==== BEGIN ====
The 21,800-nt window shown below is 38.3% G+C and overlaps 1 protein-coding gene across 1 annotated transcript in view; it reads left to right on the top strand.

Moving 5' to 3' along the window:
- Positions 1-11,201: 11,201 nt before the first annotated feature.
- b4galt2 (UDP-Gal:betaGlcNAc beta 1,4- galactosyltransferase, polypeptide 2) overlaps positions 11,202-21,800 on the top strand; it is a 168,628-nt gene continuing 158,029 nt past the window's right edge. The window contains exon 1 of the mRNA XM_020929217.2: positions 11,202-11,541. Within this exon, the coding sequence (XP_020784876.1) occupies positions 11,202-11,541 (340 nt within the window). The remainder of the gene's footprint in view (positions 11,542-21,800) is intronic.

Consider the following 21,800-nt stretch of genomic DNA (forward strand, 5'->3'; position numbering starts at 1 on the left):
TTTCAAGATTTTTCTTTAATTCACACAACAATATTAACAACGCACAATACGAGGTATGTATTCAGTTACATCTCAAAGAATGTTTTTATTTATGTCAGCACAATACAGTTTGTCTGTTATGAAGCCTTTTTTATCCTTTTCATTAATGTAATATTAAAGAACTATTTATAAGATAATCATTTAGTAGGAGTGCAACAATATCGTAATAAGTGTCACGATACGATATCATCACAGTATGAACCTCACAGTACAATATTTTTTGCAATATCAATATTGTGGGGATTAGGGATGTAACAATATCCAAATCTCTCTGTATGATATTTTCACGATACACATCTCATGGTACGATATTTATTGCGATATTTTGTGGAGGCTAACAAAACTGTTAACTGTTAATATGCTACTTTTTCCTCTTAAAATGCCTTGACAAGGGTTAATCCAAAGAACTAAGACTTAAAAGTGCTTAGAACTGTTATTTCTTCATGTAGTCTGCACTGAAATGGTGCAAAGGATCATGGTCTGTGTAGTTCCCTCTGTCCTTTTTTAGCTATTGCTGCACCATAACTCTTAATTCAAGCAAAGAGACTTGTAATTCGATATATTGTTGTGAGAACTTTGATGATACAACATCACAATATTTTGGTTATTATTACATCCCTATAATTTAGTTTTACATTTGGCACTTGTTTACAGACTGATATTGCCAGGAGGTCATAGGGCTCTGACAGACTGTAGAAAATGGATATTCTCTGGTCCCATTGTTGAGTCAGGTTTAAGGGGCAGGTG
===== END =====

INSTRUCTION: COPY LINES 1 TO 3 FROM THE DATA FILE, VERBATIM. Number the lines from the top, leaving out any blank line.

The 21,800-nt window shown below is 38.3% G+C and overlaps 1 protein-coding gene across 1 annotated transcript in view; it reads left to right on the top strand.

Moving 5' to 3' along the window:
- Positions 1-11,201: 11,201 nt before the first annotated feature.